Construction Hand and Power Tools
Survey of hand and power tools typically used to perform construction work. Emphasis on the development of skills needed to effectively perform layout, measurement, cutting, fastening, and finishing operations. Study also includes maintenance of tools and equipment, safe use of hand and power tools, and emerging tool technology. 1 Credit (0 Lecture - 3 Lab)
Construction Safety and Equipment
Survey of auxiliary equipment and systems used to perform construction work, focusing on their safe and effective operation. Course work includes erecting various types of scaffold, operating moving equipment, and power generating equipment. Other topics include personal safety issues, issues specific to individual pieces of construction equipment, and OSHA requirements/guidelines specific to the construction industry. 1 Credit (0 Lecture - 3 Lab)
Print Reading and Architectural Drafting
Fundamentals of print reading and architectural drafting. Techniques in reading and interpreting prints, structural drawings, schedules, and specifications are covered so that students understand typical construction drawings as encountered in industry. The drafting component focuses on the use and care of drawing instruments, lettering, orthographies projection principles, and preliminary drawing and sketching, in the preparation of working drawings. 3 Credits (1 Lecture - 6 Lab)
Theory and application of framing techniques in residential and light commercial construction. Emphasis on basic principles and skills used in hand and machine woodworking operations. 4 Credits (2 Lecture - 6 Lab) Corequisite(s): BCT103 and BCT104.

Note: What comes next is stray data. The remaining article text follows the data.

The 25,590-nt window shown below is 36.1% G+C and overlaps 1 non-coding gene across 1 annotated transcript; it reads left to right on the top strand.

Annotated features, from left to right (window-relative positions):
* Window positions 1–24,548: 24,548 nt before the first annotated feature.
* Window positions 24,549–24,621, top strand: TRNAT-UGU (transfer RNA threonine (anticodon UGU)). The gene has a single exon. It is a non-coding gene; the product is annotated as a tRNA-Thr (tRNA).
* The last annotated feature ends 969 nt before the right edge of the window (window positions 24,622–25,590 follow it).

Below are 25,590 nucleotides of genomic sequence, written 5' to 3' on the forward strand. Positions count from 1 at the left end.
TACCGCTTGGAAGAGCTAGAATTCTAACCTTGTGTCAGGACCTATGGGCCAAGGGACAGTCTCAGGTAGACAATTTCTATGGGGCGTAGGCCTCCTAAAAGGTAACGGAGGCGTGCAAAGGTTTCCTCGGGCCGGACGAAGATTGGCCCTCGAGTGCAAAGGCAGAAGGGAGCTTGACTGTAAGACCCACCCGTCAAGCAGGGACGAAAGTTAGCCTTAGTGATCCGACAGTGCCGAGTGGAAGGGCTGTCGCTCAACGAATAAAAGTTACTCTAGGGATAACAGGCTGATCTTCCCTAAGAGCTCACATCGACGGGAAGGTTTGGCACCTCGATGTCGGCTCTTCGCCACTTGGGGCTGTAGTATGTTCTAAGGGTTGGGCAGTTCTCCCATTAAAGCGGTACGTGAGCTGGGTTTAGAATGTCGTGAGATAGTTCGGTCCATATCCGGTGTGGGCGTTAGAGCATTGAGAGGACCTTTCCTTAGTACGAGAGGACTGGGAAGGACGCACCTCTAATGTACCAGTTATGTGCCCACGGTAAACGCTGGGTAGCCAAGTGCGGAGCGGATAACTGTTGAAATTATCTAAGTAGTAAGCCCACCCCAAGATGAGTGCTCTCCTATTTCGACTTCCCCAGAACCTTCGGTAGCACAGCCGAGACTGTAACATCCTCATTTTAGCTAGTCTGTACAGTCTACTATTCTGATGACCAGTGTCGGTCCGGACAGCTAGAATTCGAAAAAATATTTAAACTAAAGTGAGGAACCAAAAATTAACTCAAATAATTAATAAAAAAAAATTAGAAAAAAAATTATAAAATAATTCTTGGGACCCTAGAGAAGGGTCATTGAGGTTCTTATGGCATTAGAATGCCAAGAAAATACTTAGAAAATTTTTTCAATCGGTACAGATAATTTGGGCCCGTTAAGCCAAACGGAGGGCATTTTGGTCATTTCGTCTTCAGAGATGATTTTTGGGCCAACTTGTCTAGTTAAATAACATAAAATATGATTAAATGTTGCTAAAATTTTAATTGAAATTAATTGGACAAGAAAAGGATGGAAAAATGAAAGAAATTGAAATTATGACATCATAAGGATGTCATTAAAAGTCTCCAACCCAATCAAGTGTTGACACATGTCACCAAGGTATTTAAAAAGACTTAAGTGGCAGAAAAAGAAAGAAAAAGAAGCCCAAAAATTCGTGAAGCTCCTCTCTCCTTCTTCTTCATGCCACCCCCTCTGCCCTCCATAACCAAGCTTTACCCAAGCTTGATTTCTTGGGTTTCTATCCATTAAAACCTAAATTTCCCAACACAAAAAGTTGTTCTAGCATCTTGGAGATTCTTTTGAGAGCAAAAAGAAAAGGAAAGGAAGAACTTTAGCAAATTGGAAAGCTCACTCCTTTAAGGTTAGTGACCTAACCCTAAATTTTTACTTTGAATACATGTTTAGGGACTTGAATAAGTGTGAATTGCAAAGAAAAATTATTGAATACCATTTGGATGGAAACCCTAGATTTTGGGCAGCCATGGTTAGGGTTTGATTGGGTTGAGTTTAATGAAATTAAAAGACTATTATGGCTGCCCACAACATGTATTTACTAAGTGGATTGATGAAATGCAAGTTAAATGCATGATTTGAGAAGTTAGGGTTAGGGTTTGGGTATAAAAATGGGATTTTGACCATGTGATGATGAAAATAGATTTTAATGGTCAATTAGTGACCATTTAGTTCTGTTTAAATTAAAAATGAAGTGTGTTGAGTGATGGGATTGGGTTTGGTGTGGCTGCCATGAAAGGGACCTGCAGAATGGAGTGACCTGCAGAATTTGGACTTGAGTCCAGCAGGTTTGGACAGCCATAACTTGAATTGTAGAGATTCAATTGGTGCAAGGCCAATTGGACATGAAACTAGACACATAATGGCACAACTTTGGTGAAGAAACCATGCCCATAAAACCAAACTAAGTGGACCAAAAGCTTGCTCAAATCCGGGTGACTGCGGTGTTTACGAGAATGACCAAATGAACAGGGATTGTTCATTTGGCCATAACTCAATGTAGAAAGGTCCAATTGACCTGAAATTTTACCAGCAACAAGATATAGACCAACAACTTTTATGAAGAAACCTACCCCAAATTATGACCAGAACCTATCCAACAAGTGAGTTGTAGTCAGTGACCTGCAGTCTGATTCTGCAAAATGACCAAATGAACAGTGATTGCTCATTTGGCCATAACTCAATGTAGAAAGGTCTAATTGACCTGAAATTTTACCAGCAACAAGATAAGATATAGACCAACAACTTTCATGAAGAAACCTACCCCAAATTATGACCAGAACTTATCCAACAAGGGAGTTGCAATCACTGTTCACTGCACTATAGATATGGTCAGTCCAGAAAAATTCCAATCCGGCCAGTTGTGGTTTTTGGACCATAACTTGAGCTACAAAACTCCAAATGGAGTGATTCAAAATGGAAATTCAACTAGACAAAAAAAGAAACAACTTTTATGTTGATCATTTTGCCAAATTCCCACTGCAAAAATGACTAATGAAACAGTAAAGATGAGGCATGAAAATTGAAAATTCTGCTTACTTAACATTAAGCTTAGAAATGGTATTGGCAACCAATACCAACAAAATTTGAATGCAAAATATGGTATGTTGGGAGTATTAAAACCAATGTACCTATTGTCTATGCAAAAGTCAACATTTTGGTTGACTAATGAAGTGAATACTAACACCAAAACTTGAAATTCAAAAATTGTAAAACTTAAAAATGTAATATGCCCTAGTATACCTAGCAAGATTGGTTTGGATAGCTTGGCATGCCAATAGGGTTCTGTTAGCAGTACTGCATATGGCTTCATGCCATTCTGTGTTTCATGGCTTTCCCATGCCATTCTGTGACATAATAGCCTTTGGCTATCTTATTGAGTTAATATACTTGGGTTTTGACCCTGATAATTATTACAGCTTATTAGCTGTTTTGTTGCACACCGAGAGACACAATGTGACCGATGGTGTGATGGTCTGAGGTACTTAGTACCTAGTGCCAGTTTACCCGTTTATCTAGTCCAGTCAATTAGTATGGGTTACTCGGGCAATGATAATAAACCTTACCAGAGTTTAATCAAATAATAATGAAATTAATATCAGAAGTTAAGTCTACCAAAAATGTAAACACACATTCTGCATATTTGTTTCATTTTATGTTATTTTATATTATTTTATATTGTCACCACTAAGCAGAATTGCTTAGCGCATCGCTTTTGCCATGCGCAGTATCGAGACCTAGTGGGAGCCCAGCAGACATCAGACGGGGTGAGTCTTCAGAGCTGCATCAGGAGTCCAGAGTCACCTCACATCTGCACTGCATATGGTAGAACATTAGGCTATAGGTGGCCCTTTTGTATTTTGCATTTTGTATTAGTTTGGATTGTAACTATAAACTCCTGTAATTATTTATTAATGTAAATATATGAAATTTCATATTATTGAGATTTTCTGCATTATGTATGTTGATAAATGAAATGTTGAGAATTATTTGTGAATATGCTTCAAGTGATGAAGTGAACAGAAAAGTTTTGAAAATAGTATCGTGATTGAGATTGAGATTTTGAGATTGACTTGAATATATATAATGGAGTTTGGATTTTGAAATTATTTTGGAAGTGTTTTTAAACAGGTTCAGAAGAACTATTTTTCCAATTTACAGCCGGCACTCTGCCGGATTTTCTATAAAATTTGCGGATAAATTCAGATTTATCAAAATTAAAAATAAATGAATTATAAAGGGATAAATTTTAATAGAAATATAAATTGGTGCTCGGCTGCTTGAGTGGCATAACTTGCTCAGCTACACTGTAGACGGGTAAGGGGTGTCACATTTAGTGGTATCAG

Site Preparation and Layout
Introduction to site management, site preparation, and layout of structures as it relates to current code and safety standards. Topics covered include the use of the construction instruments for laying out structures, triangle calculations, differential leveling, and erection of batter boards and markers. 2 Credits (1 Lecture - 3 Lab)
Construction Materials and Application I
Study of residential building techniques and materials. Topics include specific erection and fabrication techniques, construction materials, as well as their uses and sustainability. Both traditional and prefabricated/pre-manufactured methods and materials are covered. Course serves as technical knowledge base for those who will manage the residential building process. 3 Credits (3 Lecture)
Construction Materials and Applications II
Study of commercial and residential finish materials and light commercial structural methods, providing the technical knowledge base necessary to manage and direct the building process for light commercial buildings and projects in which sustainability is an integral part. Building types studied include pre-engineered and tilt-up concrete and composite types consisting of masonry, steel, and wood modular systems. 3 Credits (3 Lecture) Prerequisite(s): BCT117.
Building Materials Applications